China's Housing Market: A Reflection of Domestic Investment Challenges

Hannah Luddy Randolph


China’s recent high rates of growth and economic transformation have produced much debate over the reasons for and sustainability of its success. In addition to questions pertaining to the effects of China’s growing economy, many scholars and analysts are beginning to study how the Chinese economy functions. Given China’s current and future importance to the world economic system, it is becoming more important to analyze China’s economy, especially challenges that might potentially weaken or substantially change China’s economic future. Such challenges include problems arising from continuing reforms of the old socialist system, from the transition to a more capitalistic system, and from the economic modernization that all developing nations experience. China’s investment structure, particularly its domestic investment, is perhaps one of the most important economic areas in which these problems occur.

The housing market in China is a microcosm of Chinese investment structure as a whole, and thus provides insight into the current state of the economy and its possible futures. The question thus arises, how does the housing market reflect wider problems in China’s investment structure, and how might these challenges affect China’s economic future? Using a case study of China’s housing market, this paper explores the wider issues of China’s investment structure and uses this exploration to partially explain the operation of domestic investment specifically and the Chinese economic system in general. This case study is drawn from academic and news articles, academic research papers, and economic data from governmental and non-governmental sources.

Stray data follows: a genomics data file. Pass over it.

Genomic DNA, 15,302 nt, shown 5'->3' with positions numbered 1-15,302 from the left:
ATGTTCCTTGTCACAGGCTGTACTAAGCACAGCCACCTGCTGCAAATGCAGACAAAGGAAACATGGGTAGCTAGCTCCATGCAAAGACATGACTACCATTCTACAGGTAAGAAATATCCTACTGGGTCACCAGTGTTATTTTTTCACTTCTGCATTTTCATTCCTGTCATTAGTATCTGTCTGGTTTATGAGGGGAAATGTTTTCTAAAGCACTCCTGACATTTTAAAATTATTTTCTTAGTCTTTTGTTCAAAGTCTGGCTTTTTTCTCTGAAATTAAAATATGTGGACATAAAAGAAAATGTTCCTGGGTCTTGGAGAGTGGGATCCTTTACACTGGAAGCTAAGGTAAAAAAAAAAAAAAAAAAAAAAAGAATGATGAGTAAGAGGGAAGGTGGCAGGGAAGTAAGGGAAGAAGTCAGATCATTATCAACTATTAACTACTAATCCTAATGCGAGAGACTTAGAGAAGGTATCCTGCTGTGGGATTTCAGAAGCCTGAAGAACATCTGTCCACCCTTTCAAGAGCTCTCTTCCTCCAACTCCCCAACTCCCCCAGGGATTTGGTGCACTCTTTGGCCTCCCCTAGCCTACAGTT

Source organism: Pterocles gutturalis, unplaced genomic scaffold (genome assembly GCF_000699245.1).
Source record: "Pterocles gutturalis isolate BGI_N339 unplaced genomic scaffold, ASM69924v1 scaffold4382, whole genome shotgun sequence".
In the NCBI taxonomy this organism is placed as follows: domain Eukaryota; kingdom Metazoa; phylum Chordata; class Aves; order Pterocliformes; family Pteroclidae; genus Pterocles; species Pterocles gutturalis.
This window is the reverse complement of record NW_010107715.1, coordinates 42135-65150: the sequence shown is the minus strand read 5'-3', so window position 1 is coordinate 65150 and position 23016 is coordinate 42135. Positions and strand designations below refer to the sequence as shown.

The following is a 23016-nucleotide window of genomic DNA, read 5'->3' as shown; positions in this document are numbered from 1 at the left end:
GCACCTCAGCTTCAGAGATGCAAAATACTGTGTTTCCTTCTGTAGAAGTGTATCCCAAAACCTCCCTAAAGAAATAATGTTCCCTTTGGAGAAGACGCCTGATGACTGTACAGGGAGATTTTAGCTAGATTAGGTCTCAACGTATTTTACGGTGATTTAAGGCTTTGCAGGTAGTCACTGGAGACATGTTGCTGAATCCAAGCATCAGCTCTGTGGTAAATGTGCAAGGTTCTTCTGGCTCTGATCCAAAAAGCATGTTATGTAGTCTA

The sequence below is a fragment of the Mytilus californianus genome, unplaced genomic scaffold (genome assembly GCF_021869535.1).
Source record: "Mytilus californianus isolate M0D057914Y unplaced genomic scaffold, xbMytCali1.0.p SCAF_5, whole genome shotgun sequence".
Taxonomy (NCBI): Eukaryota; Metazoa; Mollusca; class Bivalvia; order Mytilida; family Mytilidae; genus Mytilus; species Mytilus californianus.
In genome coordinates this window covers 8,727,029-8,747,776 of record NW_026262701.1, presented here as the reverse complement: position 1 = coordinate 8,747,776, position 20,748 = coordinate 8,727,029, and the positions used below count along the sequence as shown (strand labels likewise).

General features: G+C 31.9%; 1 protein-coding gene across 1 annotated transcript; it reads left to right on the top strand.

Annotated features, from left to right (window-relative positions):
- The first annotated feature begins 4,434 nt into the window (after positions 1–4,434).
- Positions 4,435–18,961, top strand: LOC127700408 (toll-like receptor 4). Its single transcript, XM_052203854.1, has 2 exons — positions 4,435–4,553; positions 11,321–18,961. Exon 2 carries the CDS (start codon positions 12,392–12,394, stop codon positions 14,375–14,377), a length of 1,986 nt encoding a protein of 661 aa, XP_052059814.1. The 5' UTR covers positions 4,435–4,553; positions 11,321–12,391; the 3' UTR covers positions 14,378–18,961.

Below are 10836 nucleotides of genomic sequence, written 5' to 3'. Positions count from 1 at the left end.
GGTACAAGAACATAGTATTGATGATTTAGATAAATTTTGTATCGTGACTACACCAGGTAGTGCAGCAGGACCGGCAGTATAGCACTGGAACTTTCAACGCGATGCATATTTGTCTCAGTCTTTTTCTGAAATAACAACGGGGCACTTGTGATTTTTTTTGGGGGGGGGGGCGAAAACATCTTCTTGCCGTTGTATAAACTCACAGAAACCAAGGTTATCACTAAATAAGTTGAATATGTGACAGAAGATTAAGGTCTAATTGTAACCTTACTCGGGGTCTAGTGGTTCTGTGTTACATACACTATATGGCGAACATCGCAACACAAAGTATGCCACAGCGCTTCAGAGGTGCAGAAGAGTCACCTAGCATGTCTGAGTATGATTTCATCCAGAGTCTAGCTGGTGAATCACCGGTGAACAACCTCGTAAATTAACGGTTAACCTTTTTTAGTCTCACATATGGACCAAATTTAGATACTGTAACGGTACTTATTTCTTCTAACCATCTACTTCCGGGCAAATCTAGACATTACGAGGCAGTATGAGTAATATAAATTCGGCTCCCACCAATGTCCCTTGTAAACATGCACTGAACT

Through examination of the investment structure of China, it is possible to see that restrictions on private investment and the heavily government-directed investment environment are distorting China’s domestic investment opportunities and projects in comparison with other countries. Due to the privatization of the housing sector in 1998 and the high rate of urbanization that China has sustained in addition to distorted investment, China’s households hold a disproportionate of their savings in housing. All of these factors have further combined to create rising housing prices, a shortage of affordable housing, and a dearth of other investment opportunities for Chinese households. These results have contributed to increasing wealth disparities and the possibility of a housing bubble that may cause global issues. Though these concerns do not necessarily indicate that China’s growth is unsustainable, they do indicate wider problems in the Chinese economy that must be addressed in order to sustain Chinese growth. In accordance with these observations, the Chinese government would be wise to reform the investment system by further privatization of the system and the deregulation of private investment.


China, domestic investment, housing bubble

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